Tuesday, July 2, 2013

Paula Deen--Can She Be Forgiven?

Something has troubled me since the Paula Deen scandal broke. I’ve come to think that the whole world has come down on her pretty hard. Her empire is crumbling. All her sponsors are lining up to break their contracts with her. People are passing out rocks and we are throwing them pretty hard at Paula. Even Gene Robinson whom I respect immensely shakes his head and says let her go.

I know she has used the n-word in the past. Few Southerners have not. And the n-word is something that most of the whole country could be guilty of. No—it was wrong to use the word. It is wrong to demean anyone with this slur any other.

Paula Deen has owned up to what she said. She has not lied. She has taken responsibility for her hurtful words said long ago. She has apologized profusely. What more can she do?

Jimmy Carter* one of my heroes has said what I have been thinking. “She was maybe excessively honest in saying that she had in the past, 30 years ago, used this terrible word. I think she has been punished, perhaps overly severely, for her honesty in admitting it and for the use of the word in the distant past. She’s apologized profusely” President Carter says that she should be forgiven.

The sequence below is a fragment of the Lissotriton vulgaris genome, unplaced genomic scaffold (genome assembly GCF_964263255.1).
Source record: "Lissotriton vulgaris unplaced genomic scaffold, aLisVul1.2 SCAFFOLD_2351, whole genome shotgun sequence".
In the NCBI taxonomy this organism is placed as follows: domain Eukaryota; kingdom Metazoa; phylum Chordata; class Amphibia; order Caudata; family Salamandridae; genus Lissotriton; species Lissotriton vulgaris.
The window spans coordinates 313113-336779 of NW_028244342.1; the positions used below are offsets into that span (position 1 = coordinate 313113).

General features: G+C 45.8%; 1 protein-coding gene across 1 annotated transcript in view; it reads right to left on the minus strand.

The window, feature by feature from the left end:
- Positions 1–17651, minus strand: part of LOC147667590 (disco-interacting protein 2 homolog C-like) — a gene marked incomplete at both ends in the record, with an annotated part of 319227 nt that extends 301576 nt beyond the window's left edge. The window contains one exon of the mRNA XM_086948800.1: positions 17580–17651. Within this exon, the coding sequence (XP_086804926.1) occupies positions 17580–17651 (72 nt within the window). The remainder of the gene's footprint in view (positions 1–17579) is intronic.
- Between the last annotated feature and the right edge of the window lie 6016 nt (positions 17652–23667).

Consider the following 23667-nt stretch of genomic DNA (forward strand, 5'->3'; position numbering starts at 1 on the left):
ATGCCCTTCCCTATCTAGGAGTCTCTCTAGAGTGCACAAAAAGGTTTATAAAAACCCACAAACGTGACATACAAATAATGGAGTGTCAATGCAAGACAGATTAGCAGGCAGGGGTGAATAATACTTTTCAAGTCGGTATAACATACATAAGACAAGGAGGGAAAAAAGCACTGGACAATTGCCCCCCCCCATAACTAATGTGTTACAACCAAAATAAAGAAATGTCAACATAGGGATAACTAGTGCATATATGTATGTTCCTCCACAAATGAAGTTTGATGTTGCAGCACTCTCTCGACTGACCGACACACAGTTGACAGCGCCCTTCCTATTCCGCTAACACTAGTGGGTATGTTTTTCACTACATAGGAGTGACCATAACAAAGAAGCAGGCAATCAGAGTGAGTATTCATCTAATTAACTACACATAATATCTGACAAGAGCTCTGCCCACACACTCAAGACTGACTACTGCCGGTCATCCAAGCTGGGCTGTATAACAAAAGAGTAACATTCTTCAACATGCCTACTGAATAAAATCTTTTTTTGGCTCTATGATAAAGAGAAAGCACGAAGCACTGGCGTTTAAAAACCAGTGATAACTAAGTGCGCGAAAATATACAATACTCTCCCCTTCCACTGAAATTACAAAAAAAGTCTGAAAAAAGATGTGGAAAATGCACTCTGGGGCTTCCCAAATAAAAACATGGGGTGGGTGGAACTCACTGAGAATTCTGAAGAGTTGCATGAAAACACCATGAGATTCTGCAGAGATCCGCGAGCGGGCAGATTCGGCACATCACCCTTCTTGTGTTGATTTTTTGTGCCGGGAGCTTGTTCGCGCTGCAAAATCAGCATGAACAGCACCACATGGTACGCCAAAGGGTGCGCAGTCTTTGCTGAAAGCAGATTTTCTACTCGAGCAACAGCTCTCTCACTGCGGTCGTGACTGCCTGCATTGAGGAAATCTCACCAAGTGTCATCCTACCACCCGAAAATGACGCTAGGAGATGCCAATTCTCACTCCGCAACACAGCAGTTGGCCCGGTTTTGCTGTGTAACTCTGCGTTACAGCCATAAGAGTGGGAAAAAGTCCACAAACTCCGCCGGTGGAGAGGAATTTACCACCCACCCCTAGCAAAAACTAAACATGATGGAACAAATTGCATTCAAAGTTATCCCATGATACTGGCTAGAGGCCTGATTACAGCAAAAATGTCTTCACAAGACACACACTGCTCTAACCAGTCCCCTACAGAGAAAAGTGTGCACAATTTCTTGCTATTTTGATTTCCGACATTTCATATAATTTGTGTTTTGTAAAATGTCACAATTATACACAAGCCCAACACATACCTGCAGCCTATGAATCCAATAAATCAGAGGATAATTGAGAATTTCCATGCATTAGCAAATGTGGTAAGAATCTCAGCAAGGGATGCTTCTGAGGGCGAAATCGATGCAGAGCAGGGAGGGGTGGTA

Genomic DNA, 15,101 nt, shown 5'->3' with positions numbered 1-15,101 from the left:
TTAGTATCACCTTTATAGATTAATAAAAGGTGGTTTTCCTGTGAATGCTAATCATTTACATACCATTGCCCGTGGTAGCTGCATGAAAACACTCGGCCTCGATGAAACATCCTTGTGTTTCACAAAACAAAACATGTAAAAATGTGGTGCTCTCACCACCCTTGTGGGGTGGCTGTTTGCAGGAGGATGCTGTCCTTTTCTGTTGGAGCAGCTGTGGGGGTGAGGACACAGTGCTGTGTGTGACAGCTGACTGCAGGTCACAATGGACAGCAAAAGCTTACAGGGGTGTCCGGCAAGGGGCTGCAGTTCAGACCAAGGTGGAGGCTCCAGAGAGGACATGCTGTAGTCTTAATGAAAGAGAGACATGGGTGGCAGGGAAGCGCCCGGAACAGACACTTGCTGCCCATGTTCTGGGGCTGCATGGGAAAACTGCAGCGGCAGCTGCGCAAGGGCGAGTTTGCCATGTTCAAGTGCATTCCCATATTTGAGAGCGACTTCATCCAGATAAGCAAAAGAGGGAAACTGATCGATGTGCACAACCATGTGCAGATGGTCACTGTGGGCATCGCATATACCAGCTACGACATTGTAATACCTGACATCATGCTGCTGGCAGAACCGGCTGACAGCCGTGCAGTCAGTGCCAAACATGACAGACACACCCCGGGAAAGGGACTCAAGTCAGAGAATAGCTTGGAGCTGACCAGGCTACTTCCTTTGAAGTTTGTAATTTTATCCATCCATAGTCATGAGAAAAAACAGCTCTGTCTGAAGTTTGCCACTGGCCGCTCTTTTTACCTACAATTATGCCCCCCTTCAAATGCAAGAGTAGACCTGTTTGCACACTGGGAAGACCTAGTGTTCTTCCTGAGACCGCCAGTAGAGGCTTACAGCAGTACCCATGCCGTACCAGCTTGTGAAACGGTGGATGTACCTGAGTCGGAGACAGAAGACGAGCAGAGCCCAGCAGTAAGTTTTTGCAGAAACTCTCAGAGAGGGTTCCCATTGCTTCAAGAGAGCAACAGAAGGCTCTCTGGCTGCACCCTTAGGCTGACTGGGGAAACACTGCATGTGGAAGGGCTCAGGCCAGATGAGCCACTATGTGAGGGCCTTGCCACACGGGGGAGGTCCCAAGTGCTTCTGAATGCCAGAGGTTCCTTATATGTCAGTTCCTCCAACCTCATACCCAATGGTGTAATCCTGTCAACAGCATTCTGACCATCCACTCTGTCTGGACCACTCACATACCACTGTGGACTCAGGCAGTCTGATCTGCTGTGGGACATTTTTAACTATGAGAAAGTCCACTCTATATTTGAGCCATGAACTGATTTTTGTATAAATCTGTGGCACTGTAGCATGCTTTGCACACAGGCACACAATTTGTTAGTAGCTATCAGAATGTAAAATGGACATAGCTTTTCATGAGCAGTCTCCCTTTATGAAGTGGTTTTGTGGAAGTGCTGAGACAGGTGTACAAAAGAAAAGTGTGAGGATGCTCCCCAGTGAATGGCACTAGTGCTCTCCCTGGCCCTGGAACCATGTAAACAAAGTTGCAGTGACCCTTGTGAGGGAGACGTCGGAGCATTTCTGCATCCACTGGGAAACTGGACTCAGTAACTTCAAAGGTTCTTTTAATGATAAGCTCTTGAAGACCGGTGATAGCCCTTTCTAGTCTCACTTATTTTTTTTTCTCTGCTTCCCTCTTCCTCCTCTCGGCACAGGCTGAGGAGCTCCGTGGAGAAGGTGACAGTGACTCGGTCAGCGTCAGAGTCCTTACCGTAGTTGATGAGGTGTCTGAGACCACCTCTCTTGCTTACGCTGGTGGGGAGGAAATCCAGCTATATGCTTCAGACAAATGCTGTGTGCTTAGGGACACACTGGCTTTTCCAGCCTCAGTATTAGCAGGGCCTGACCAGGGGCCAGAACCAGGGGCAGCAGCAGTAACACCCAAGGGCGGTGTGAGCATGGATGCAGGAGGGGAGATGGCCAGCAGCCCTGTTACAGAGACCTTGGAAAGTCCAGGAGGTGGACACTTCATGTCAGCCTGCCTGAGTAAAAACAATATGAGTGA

The former President  had pointed out Deen’s programs in Savannah, Georgia that benefit “almost exclusively oppressed and overly stricken black folk.” She has said she is not a racist and I believe her. People can change. The church teaches this.

Interestingly the Carter Center in Atlanta is hosting a human rights forum this weekend promoting the role of religion in advancing women’s rights. Reckon Paula Deen fits into this category? I think she does.

We do not trivialize the use of the n-word—but we, as Christians, take Paula at her word. We forgive. We move on. We learn from our mistakes. I’ve always been for the underdog even the rich ones with big hair and a Southern drawl. What do you think Jesus would do?


1 comment:

  1. from what i read, it was more than admitting saying the n word. it was the way she treated her african american employees as well. it's not my place to forgive or not to forgive, but i do not grieve that she has lost her powerful position which she used to cause others harm.